BETWEEN HER Pulitzer Prize-winning first book, 2 Pilgrim at Tinker Creek, and her much slimmer and more overtly Christian meditation, Holy the Firm, Annie Dillard shifted her visionary focus from a small valley in Virginia to the vastness of Washington's Puget Sound. But the questions that enlivened the nature observations of Pilgrim--Is there a purpose behind the bizarre doings of nature? Does paying close attention to the particulars of the natural world lead from wonder to praise, or to despair?--these questions became if anything even more exigent in Holy the Firm as she looked out over the uncomprehending waves and tried to fathom the terrible maiming of a 7-year-old neighbor in a plane crash. In both cases the answers, and even many of the questions, came not from nature but from texts. For the anchoress, whether in her valley retreat or her ocean-cliff perch, carried her library with her. By the evidence of those books, natural history and theology occupied long shelves in that library, although literary texts were surely present in abundance too, one of them her own collection of poems Tickets for a Prayer Wheel.

In Living by Fiction, Annie Dillard moves her books onto center stage, and we learn that fiction, which she had once, disparagingly, associated with the self-conscious sophistication of urban life, has long been one of her secret passions. Fiction of all kinds, not least the experimental, modernist and post-modernist novels and stories that have dominated literary discussion this century, from Joyce and Kafka to Pynchon and Borges. With the same combination of enthusiasm and empiricism that she brought to her meditations on muskrats and creek beds, Dillard sets out to explord has an answer ready. It appears as part of her argument about the curious aesthetic status of fiction, but it also serves to justify her own endeavor: "That fiction is not yet the exclusive province of specialists, that those who make it their business to understand it are not quite yet priests, that most of it requires of its audience no initiate status--these things disc, painting, and sculpture." The populist tone is unmistakable; fiction is still communal property, for better or worse.

After an initial taxonomy of the modernist phenomenon in literature, which for all its abstraction and brevity gives a clear and sympathetic account of this century's fictional innovations, Dillard takes up this question of populism as the first of her two major themes. Fiction, she argues, can never surrender its ties to the world beyond the page no matter how brilliantly certain modern writers (Joyce, Stein) have tried to make language the only hero and the only theme. Not words themselves but what they refer to constitute the novel's inevitable subject matter. The modernist movement has sharpened serious writers' awareness of art's infatuation with itself and of the artist's freedom to manipulate the pieces of his world (time and space, the real and the imaginary) as he sees fit. But it has not driven out naturalist fiction or reduced its practitioners to the status of dodos: witness, e.g., Graham Greene, Anthony Powell, John Updike, Saul Bellow.

Criticism has been important in this development, at once explaining and nurturing the self-referential qualities of modernist writing, but also fitting even the most radical experiments into a traditional canon that links our century to a still quite lively past. Indeed, literary criticism has itself become something of an art form, claiming since the days of Matthew Arnold to give us the rigor and the certainty we used to expect from metaphysics and religion. Is it possible, then, that the big questions, which have always been Annie Dillard's ultimate concern, may best be handled today by texts and their interpretation? A positive, if tentative, answer to that question is the burden of her book's third section and the real rnterpretation, to a bold and surprising analogy between the world of texts and the world itself. Can we read the world the way a critic reads a book? Are the tools of literary interpretation available--indeed, uniquely available--tohan aesthetics. Purity is the enemy here: it would strip symbols of their "material energy" and thus destroy their role as probes from the world of sense into the world of ideas. Life is messy, and "pure" fiction represents it badly. In characteristically snappy phrases Dillard rejects the suborning of art to utilitarian purposes: "(The art object) does not 'help us to see' like an optometrist; it does not 'make us realize' like a therapist; it does not 'open doors of us' like a butler." It does nothing but it is something, a fresh creation that makes claims on our interest and even our affection. Does this art object by its very order and harmony and coherence also tell us about the way the world is, and even perhaps something about the world's maker? Dillard devoutly hopes so. And, to judge by her earlier books, believes so as well. But living by fiction here rather than by faith she offers instead a Socratic "I don't know."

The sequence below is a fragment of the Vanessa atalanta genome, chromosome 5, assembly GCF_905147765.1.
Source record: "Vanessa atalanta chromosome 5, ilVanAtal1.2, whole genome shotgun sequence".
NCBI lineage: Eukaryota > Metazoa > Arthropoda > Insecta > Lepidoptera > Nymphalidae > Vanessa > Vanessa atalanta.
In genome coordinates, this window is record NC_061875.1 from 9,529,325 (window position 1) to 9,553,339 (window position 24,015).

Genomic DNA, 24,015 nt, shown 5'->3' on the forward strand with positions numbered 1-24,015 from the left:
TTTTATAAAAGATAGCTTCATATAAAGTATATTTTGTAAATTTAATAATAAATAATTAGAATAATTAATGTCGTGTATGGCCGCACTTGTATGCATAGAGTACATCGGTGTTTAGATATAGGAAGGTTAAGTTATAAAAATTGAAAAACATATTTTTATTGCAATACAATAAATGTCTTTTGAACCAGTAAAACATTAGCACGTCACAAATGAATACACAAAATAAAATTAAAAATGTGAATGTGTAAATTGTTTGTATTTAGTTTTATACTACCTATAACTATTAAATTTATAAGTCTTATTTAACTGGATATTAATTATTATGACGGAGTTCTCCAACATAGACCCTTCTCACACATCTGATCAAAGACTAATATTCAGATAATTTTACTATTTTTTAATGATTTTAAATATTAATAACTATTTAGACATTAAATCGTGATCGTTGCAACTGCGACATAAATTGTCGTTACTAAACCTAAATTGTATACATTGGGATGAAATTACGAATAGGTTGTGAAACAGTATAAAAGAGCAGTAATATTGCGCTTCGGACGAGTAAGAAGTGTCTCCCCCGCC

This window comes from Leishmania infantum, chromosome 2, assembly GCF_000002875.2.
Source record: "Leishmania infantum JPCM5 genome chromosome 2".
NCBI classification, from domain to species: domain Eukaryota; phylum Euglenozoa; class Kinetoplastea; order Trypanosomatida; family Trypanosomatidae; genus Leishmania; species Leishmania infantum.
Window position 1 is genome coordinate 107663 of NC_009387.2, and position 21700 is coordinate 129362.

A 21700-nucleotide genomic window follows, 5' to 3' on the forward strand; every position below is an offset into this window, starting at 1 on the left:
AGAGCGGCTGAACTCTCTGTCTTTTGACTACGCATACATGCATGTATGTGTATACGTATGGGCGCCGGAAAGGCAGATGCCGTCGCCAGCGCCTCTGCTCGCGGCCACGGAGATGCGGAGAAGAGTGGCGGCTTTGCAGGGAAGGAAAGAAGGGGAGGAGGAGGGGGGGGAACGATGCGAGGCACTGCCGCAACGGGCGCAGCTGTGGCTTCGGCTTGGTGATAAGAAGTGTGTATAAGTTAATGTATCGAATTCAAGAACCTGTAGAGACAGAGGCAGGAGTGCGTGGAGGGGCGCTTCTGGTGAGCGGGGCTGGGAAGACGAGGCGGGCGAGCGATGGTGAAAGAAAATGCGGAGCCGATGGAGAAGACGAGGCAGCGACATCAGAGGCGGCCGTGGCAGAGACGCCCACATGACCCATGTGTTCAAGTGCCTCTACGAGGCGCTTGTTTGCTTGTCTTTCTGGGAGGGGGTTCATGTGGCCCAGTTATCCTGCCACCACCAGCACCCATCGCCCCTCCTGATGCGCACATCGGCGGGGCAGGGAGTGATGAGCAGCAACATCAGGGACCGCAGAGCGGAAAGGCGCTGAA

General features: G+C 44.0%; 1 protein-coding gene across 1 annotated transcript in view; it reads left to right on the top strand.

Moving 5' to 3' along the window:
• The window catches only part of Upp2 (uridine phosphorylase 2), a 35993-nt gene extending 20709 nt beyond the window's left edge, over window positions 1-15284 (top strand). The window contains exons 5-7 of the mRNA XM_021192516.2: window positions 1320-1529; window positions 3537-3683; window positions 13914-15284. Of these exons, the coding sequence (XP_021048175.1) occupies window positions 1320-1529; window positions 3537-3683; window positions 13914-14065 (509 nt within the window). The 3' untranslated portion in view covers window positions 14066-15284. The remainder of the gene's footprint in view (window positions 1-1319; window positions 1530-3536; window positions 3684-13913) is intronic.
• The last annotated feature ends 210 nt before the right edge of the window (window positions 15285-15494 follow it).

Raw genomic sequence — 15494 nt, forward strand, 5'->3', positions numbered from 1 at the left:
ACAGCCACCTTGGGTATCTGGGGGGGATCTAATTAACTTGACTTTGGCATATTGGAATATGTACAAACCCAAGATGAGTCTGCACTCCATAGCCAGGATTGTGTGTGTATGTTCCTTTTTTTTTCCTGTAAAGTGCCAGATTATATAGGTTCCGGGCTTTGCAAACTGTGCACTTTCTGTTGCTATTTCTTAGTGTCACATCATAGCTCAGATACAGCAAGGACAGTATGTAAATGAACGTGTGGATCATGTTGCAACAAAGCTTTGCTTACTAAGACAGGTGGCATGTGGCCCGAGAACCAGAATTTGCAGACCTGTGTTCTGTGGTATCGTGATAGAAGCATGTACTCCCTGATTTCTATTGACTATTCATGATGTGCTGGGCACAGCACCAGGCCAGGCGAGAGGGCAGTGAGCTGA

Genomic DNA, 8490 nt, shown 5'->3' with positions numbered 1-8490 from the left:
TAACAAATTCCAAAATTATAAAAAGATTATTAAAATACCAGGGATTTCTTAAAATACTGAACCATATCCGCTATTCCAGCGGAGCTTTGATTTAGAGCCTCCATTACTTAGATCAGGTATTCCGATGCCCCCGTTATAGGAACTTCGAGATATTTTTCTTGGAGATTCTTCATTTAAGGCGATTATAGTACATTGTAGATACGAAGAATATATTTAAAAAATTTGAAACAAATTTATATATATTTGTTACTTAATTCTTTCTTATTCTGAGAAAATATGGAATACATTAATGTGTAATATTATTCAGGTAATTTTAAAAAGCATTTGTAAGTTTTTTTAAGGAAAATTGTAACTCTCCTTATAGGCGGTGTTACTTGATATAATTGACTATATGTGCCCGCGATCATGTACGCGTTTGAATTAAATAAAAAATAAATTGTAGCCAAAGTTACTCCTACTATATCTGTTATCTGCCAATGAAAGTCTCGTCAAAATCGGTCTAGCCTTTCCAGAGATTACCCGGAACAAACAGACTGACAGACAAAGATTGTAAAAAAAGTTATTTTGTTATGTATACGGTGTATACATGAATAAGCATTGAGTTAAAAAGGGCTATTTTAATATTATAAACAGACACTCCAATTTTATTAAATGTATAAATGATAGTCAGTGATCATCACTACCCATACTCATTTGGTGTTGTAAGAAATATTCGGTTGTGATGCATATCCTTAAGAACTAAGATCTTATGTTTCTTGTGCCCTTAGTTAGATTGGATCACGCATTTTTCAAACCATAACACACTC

Whether the field of investigation is nature or fiction, Annie Dillard digs for ultimate meanings as instinctively and as determinedly as hogs for truffles. The resulting upheaval can be disconcerting, as is her unbuttoned prose on occasion in this book ("But thats the breaks."); still, uncovered morsels are rich and tasty ("the rim of knowledge where language falters"; "fiction's materials are bits of world"; art is a "material mock-up of bright idea"). For them and for her common sense and for her unabashed love of fiction, many stylistic and even syllogistic lapses can be forgiven.Living by Fiction won't win a Pilitzer Prize, but it merits the attention of the restof us amateur litterateurs and metaphysicians.